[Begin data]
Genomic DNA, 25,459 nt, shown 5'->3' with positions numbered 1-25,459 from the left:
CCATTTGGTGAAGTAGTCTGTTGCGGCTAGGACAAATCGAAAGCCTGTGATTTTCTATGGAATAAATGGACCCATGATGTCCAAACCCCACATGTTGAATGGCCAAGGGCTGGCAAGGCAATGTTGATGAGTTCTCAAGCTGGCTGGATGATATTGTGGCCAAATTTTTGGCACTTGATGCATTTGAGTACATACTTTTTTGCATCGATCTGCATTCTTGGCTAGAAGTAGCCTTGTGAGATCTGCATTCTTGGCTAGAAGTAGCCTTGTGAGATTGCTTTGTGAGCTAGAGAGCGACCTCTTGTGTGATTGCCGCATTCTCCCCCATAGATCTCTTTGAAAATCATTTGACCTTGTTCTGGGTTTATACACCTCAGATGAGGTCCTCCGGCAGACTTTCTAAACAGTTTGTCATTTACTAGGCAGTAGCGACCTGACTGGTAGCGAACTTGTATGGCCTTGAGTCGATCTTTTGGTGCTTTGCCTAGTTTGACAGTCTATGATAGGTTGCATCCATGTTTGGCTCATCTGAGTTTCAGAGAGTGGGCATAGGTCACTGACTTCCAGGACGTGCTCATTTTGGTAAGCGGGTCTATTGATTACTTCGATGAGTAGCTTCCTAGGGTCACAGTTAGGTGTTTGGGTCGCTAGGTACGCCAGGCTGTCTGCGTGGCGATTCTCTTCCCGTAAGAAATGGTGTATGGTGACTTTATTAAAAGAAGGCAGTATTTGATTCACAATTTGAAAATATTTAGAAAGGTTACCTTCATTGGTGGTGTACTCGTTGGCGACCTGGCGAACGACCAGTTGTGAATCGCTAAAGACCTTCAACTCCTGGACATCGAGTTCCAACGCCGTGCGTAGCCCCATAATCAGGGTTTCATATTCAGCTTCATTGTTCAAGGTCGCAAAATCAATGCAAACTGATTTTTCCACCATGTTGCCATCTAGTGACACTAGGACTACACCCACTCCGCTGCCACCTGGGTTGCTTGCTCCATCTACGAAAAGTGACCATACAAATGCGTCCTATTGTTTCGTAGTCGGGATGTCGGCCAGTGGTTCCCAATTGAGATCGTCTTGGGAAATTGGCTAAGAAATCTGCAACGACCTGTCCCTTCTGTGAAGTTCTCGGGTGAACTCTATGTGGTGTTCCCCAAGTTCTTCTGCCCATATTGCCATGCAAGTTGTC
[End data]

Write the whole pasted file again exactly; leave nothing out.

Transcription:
Genomic DNA, 25,459 nt, shown 5'->3' with positions numbered 1-25,459 from the left:
CCATTTGGTGAAGTAGTCTGTTGCGGCTAGGACAAATCGAAAGCCTGTGATTTTCTATGGAATAAATGGACCCATGATGTCCAAACCCCACATGTTGAATGGCCAAGGGCTGGCAAGGCAATGTTGATGAGTTCTCAAGCTGGCTGGATGATATTGTGGCCAAATTTTTGGCACTTGATGCATTTGAGTACATACTTTTTTGCATCGATCTGCATTCTTGGCTAGAAGTAGCCTTGTGAGATCTGCATTCTTGGCTAGAAGTAGCCTTGTGAGATTGCTTTGTGAGCTAGAGAGCGACCTCTTGTGTGATTGCCGCATTCTCCCCCATAGATCTCTTTGAAAATCATTTGACCTTGTTCTGGGTTTATACACCTCAGATGAGGTCCTCCGGCAGACTTTCTAAACAGTTTGTCATTTACTAGGCAGTAGCGACCTGACTGGTAGCGAACTTGTATGGCCTTGAGTCGATCTTTTGGTGCTTTGCCTAGTTTGACAGTCTATGATAGGTTGCATCCATGTTTGGCTCATCTGAGTTTCAGAGAGTGGGCATAGGTCACTGACTTCCAGGACGTGCTCATTTTGGTAAGCGGGTCTATTGATTACTTCGATGAGTAGCTTCCTAGGGTCACAGTTAGGTGTTTGGGTCGCTAGGTACGCCAGGCTGTCTGCGTGGCGATTCTCTTCCCGTAAGAAATGGTGTATGGTGACTTTATTAAAAGAAGGCAGTATTTGATTCACAATTTGAAAATATTTAGAAAGGTTACCTTCATTGGTGGTGTACTCGTTGGCGACCTGGCGAACGACCAGTTGTGAATCGCTAAAGACCTTCAACTCCTGGACATCGAGTTCCAACGCCGTGCGTAGCCCCATAATCAGGGTTTCATATTCAGCTTCATTGTTCAAGGTCGCAAAATCAATGCAAACTGATTTTTCCACCATGTTGCCATCTAGTGACACTAGGACTACACCCACTCCGCTGCCACCTGGGTTGCTTGCTCCATCTACGAAAAGTGACCATACAAATGCGTCCTATTGTTTCGTAGTCGGGATGTCGGCCAGTGGTTCCCAATTGAGATCGTCTTGGGAAATTGGCTAAGAAATCTGCAACGACCTGTCCCTTCTGTGAAGTTCTCGGGTGAACTCTATGTGGTGTTCCCCAAGTTCTTCTGCCCATATTGCCATGCAAGTTGTC